Society of American Archivists (SAA)
- F. Gerald Ham Scholarship
- Mosaic Scholarship
- Josephine Forman Scholarship
- Donald Peterson Student Travel Award
- Harold T. Pinkett Minority Student Award
Midwest Archives Conference (MAC)
Mid-Atlantic Regional Archives Conference (MARAC)
Northwest Archivists (NWA)
Society of Southwest Archivists
Society of California Archivists
Research and Presentation Advice
Students are encouraged to use their class assignments as a way in which to explore an issue of importance to them that has the potential for further dissemination. For example, major essay assignments can serve as the first draft of an article for publication or for a conference panel or a course project could turn into a conference poster. SAA and regional conferences have a history of accepting posters highlighting community engagement work by student chapters or other student groups.
Engaging in this kind of activity provides experience for positions in places like archives within academic libraries where a tenure process is the norm. It also gives you an edge on your resume.
The following journals publish archival studies research and some are specifically focused on student research. You are of course always encouraged to apply to any other journals that seem like a good fit:
- American Archivist
- Archival Issues
- Archival Science
- InterActions: UCLA Journal of Education and Information Studies
- Journal of Archival Organization
- Library and Archival Security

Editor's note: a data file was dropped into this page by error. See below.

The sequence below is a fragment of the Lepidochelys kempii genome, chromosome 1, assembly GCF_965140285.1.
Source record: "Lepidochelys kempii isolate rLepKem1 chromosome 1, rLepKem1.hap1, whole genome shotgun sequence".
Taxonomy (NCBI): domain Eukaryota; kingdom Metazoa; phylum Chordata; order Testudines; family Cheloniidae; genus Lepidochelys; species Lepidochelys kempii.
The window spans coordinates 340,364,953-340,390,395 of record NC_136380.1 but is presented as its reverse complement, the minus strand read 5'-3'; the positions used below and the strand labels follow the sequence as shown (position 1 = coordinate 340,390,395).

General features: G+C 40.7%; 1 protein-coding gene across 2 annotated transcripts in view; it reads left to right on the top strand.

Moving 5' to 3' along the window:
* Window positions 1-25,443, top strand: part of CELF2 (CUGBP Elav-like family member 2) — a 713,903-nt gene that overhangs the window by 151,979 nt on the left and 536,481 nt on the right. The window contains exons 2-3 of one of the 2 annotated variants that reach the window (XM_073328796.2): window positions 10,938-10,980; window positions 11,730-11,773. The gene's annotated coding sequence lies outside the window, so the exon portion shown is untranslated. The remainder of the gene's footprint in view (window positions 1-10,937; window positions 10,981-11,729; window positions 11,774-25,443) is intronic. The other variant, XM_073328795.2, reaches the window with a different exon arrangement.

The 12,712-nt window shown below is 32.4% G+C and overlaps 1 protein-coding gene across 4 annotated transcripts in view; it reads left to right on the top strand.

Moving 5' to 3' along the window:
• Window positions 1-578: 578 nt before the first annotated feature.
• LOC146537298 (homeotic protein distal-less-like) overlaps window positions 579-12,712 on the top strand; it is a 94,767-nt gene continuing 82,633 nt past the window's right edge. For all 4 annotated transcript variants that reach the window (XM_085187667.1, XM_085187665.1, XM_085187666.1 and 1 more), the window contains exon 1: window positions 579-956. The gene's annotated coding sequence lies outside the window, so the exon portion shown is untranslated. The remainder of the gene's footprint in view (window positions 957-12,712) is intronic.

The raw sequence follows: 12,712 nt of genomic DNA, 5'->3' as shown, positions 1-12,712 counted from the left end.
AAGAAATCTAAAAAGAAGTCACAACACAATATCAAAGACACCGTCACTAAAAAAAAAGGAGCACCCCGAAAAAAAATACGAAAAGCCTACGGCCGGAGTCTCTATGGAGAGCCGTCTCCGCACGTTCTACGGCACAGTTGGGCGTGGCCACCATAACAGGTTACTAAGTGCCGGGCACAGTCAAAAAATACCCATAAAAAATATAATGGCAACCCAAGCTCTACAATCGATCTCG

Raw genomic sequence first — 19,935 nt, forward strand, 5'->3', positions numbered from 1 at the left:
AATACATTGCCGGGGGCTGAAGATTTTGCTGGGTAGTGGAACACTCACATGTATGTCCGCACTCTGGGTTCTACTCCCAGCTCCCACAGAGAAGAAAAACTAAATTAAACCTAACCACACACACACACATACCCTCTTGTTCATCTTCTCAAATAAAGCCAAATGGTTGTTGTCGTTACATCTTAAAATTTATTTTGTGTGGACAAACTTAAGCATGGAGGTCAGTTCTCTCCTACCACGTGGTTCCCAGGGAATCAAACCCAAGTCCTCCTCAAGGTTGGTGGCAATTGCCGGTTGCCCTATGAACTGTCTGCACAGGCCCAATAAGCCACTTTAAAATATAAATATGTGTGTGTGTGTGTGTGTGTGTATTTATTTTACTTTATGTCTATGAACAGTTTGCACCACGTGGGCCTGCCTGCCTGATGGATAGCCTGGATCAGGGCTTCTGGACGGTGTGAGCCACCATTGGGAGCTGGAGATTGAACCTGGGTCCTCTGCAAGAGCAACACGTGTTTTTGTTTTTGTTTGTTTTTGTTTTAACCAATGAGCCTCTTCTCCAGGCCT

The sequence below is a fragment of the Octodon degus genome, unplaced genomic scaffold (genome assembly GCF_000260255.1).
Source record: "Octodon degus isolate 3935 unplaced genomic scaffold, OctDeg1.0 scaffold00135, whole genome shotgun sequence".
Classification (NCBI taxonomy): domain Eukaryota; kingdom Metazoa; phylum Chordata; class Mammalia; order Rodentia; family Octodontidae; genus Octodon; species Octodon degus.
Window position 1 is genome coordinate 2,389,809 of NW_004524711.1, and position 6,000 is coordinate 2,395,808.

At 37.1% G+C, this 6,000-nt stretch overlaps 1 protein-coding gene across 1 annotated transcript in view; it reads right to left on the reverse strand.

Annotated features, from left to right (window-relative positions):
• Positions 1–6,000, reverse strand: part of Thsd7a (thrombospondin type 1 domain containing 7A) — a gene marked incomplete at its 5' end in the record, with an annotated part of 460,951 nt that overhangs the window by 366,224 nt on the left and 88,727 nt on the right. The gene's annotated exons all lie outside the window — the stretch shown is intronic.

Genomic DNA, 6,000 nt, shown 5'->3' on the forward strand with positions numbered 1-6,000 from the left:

- Library Student Journal
- Provenance: Journal of the Society of Georgia Archivists
- RBM: A Journal of Rare Books, Manuscripts, and Cultural Heritage
- Records Management Journal
- Student Research Journal at San Jose State School of Library & Information Science
The following student research awards are available for student papers:
- Poster printing: Free for students, but may require on-site pickup.
- UWM Poster templates
- Campus Institutional Review Board: researchers doing any kind of work with human subjects must complete human subjects research training and submit research for review or apply for exemption from review.
- The Writing Center: Both online and onsite students may use the writing center for assistance with the writing process.
Student poster presentations are a great opportunity to share your research interests and network at professional conferences. It is also generally easier to have a poster accepted at a conference than a professional paper or panel.
Please see the below links for examples of student poster presentations and advice on creating them:
Joining professional archival organizations is a great way to network and participate in conferences, either as an attendee or a presenter. Organization websites often have information on upcoming conferences, submission information and networking opportunities. Members may also pursue leadership positions in archival organizations.
The archival profession is divided into groups of professional organizations, usually by geography.
Directory of archival organizations in the United States and Canada: http://www2.archivists.org/assoc-orgs/directory
ARMA Chapter Directory:
ARMA’s Chapters and Regions Website
Archives and Records Management Conference Information
Conference attendance is a great way to network with other archivists and develop as a professional. Find information about archives and records management conferences here.
- New England Archivists
- Mid-Atlantic Regional Archives Conference
- Midwest Archives Conference
- Northwest Archives, Inc.
- Conference of Intermountain Archivists
- Society of Southwest Archivists
- Association of Canadian Archivists
- ARMA Canada
- Society of American Archivists
- Society of Rocky Mountain Archivists
- ARMA International